• “The point of innovation is not to do something new or something cool, it’s about improvement.” 

It is obvious that the future of work in these governments will be driven by different principles. Later in my career, I wrote two innovation guides in Singapore that offer useful lessons today. The country’s Ministry of Defence launched an ideas program as a ‘R.A.C.E.’ to innovation:   

  • Roadmap to Innovation 
  • Acknowledgment  
  • Communication 
  • Enabling Excellence 

This page illustrated the key elements of each stage.  

image1

The Prime Minister’s Office was launching an innovation skills framework to build the capacity of public servants to innovate. The guide was part of a strategy to shape a new story about the potential of the public service to innovate. It went to 20,000 staff. It sent a signal that public service is open to new ideas and new solutions. 

  1. It offered a “jargon-free” explanation of the key concepts staff needed to know. 
  2. It launched an innovation skills model, the “Hand of Innovation”, with each finger being a skill. The open hand is team collaboration. Staff could take two to three days of courses in each skill.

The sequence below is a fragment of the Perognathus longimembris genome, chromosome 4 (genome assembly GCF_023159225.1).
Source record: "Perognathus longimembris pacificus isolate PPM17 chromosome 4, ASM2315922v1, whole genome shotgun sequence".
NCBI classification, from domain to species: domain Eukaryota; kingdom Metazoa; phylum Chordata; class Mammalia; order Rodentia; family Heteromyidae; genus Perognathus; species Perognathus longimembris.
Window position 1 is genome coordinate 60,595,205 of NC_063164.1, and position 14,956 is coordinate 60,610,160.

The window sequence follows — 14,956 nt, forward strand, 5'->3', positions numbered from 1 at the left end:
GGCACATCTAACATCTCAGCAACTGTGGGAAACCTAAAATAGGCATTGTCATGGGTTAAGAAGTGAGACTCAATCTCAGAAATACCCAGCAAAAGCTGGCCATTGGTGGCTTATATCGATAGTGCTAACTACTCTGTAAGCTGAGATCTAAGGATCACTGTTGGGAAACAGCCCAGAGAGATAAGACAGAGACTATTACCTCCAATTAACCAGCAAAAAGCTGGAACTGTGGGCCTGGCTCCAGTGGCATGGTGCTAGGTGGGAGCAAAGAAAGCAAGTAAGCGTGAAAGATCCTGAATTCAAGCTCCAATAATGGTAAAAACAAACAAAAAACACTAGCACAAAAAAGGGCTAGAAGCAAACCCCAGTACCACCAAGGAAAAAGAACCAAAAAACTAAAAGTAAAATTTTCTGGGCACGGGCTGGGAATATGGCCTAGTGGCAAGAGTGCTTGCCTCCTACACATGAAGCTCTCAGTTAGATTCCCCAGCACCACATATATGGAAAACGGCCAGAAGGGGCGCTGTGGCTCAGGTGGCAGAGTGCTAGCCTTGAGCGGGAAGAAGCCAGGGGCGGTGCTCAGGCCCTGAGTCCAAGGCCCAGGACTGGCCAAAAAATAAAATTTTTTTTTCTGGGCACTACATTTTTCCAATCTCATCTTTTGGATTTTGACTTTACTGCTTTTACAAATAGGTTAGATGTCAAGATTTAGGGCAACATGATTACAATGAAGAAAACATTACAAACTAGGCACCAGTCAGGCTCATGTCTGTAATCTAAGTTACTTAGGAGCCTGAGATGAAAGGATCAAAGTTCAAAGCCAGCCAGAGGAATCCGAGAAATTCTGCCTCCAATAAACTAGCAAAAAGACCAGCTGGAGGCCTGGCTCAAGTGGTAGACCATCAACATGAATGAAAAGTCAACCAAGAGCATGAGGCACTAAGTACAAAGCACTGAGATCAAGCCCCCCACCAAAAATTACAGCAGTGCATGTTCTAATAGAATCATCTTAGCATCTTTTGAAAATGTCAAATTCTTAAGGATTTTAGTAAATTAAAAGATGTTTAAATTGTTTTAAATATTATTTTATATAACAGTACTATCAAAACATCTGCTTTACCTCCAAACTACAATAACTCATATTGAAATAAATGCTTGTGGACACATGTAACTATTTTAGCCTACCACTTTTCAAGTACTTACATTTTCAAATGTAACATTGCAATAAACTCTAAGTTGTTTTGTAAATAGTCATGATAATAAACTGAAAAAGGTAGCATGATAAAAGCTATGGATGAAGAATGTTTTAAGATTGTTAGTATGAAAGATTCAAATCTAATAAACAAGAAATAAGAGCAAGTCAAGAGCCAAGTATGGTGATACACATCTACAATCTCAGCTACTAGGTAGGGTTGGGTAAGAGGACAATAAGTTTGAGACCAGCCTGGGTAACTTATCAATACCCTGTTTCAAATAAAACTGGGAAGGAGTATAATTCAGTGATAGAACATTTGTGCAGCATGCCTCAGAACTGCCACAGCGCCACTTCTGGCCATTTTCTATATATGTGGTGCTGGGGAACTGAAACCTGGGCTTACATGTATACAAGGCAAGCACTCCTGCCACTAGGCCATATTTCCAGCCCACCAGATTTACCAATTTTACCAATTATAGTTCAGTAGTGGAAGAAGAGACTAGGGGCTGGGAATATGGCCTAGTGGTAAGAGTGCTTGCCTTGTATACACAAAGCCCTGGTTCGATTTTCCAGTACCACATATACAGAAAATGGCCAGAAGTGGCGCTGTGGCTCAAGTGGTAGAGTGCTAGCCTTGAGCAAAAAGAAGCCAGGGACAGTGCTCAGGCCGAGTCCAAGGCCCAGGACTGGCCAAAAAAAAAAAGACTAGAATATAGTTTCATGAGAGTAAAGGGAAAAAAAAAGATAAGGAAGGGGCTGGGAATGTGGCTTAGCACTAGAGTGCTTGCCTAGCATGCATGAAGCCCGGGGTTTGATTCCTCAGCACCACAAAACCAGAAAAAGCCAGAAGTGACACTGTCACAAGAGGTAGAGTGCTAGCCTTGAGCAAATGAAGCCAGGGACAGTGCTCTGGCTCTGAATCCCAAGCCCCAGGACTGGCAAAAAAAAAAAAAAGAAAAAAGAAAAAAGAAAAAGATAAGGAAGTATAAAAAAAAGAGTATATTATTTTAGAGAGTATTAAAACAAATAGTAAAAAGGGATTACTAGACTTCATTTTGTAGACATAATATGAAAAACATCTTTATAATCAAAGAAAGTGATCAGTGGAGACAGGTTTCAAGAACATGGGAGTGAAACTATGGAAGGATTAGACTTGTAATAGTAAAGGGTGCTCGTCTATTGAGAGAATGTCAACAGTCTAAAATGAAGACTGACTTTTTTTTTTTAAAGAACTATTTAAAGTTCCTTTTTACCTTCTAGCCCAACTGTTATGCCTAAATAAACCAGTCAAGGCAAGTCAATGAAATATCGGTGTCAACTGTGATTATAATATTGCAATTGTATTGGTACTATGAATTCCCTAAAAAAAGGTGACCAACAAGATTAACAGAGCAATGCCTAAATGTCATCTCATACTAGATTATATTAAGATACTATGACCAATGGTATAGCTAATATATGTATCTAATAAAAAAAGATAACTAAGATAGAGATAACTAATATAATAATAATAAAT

3. It showcased case studies with the lesson each offered.  
  4. It tackled four myths of innovation that came up in staff discussions.   

Part of every change programme is to provide insights into new ways of working. It is also important to dispel any organisational myths that can stop people from believing that change is possible. I suspect that some of these myths would still be believed by staff and managers in many government Departments. Twenty years after these were published, our technologies have changed, but the need to design organisations that use these principles has not. It is worth considering how these descriptions would apply today: